Building Credit: Know Your Credit Utilization Ratio

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Building Credit: Know Your Credit Utilization Ratio

Building Credit: Know Your Credit Utilization Ratio

young woman in yellow sweater holding credit card and smartphone, credit card, online shopping, online credit card payment, bill pay, building credit, credit utilization ratioYour credit utilization ratio, also known as your debt to credit ratio, measures the amount of available credit you use compared to your credit limits. Your credit utilization ratio has a big influence on your credit score – it accounts for 30% of your credit score calculation. It isn’t a bad thing to use the credit you have; you just need to be mindful of how much you are using, since a high credit utilization ratio can result in a lower credit score. The suggested rule of thumb is to keep your credit utilization below 30% of your available credit. But once you’ve paid your balances down and your credit report updates, it won’t continue to affect your score.

Although carrying a high balance on a credit card for a short period of time doesn’t do long-term damage, it’s still important to keep your credit utilization ratio low. Since your credit usage has such a high impact on your overall credit score, a lower ratio can help boost your credit before major purchases like a car or a home. Here are some tips to help you build credit and lower your credit utilization ratio:

Pay Your Cards Down

The simplest and best way to lower credit utilization is to simply pay down your credit cards. Your priority should be to pay off your debt as quickly as you reasonably can. If you have extra savings, it may be advantageous to transfer some of that money to help pay your credit down. You could also consider taking out a personal loan, which would help you consolidate high-interest rate credit card debt into a lower interest installment loan.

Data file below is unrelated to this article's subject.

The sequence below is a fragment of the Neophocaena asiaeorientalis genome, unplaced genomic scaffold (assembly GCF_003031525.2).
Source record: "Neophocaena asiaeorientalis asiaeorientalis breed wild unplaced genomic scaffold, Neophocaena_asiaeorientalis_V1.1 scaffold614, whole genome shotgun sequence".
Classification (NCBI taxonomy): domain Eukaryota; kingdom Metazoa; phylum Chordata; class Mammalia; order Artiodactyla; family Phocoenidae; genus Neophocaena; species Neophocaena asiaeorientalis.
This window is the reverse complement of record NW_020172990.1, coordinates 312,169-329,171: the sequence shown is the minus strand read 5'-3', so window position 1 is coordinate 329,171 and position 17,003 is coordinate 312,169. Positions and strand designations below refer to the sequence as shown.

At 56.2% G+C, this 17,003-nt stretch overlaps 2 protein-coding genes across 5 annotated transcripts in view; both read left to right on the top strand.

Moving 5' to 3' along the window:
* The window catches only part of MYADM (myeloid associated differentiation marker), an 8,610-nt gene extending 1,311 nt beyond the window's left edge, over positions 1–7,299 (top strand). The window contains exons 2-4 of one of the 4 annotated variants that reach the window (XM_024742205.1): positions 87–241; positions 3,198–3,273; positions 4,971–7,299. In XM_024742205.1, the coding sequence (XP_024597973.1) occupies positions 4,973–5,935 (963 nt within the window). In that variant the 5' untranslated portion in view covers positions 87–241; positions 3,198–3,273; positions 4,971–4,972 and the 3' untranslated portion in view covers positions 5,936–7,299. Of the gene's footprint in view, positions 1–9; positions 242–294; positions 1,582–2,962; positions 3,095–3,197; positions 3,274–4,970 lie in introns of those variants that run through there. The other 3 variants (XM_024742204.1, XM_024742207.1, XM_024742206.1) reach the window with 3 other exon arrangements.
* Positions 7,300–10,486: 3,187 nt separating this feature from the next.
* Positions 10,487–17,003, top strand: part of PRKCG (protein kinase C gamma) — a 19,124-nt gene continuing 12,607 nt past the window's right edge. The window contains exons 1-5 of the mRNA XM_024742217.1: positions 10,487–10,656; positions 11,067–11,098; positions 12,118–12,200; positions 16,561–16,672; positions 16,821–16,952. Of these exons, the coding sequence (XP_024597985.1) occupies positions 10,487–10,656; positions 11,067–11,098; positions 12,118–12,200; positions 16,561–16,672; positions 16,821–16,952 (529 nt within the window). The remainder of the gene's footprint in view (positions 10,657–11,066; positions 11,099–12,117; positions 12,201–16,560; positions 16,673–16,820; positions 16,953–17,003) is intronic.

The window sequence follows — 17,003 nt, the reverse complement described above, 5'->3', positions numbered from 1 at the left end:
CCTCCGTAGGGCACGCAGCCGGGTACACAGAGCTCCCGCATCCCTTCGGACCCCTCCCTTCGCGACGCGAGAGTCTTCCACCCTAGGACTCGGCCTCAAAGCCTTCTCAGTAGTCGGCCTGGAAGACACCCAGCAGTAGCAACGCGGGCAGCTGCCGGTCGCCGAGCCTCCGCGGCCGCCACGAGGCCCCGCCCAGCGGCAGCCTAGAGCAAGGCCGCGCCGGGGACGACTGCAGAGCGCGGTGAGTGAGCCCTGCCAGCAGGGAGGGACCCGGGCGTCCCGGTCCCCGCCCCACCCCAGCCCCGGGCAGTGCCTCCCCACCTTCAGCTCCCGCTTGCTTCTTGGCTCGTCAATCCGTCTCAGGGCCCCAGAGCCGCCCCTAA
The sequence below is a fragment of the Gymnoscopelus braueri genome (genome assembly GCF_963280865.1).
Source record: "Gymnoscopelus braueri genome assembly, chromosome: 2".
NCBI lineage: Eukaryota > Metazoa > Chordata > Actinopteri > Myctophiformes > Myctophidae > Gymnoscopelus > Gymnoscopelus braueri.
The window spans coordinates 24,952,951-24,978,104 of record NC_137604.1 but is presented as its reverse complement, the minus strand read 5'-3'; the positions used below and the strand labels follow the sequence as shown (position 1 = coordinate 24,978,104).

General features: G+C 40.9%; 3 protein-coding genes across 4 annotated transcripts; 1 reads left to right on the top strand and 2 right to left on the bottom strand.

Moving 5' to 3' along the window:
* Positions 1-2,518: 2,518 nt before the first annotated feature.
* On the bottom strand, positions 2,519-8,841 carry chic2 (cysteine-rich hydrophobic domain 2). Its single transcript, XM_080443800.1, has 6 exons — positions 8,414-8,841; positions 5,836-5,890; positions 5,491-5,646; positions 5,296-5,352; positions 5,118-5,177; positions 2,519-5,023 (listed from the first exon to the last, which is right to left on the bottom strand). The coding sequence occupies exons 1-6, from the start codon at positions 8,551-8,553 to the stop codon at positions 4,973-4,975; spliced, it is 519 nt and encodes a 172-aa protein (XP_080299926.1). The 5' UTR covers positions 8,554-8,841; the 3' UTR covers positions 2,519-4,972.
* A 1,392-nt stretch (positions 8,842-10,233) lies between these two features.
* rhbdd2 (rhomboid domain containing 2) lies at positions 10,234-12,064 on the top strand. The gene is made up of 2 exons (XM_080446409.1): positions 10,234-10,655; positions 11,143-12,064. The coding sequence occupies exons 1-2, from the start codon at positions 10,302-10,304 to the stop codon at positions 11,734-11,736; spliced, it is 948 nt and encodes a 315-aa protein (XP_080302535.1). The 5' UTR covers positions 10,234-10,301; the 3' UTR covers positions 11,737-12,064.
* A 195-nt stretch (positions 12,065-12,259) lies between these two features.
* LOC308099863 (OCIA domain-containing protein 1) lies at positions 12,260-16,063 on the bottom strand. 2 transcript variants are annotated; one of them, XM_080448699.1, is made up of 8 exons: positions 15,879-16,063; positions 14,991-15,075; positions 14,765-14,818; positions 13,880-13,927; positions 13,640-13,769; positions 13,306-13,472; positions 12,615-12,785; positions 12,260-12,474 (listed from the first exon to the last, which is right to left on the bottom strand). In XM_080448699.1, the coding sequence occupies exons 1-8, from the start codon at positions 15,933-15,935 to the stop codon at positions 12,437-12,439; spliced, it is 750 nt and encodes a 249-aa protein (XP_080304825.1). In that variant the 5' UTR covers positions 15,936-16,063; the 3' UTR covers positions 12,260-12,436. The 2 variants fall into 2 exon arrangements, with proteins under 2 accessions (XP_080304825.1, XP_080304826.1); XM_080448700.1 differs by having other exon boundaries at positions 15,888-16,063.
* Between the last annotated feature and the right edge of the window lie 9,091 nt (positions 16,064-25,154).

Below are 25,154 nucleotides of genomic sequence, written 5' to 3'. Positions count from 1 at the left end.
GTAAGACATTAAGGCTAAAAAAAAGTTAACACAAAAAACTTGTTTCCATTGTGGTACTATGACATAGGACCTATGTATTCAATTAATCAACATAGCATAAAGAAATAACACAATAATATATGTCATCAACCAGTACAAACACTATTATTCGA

While experts recommend keeping your credit card utilization below 30 percent, it’s important to note that creditors also check the total dollar amount of your available credit. This means that if you have a low credit limit, it probably won’t result in a huge blow to your credit score if your credit card utilization ratio is slightly higher than recommended.

Make Extra Payments

Making more than one payment per month will help you keep your balance from getting too high. If you get paid more than once a month, put a portion of each paycheck toward your credit card payments, even if it’s only the minimum payment amount. Every little bit goes a long way to lowering your ratio. And if you pay the minimum amount twice a month, you’ll get your card paid off in half the time. Your credit card issuer typically reports your credit activity to the credit bureaus once a month. If you pay off a portion – or even all – of your credit card bill before that date, it will lower your credit utilization.

Spread Out Your Charges

Using multiple credit cards will result in multiple accounts with low credit utilization rather than one account with high utilization. Don’t load up one card to 70 percent of the limit while leaving another with a zero balance. Spread your charges around, assuming interest rates and other terms are equal. Keep in mind, however, most credit scoring models look at your overall credit utilization ratio, so you still want to keep that number below the 30% threshold.

Increase Your Limits

If your income has increased, you’ve maintained a great credit history, or you have little debt, it doesn’t hurt to ask your credit lender for an increase on your credit limit. Just remember that this can sometimes result in a hard inquiry on your credit. If you lack excellent credit, you may want to consider opening a secured credit card and adding to its security deposit over time.

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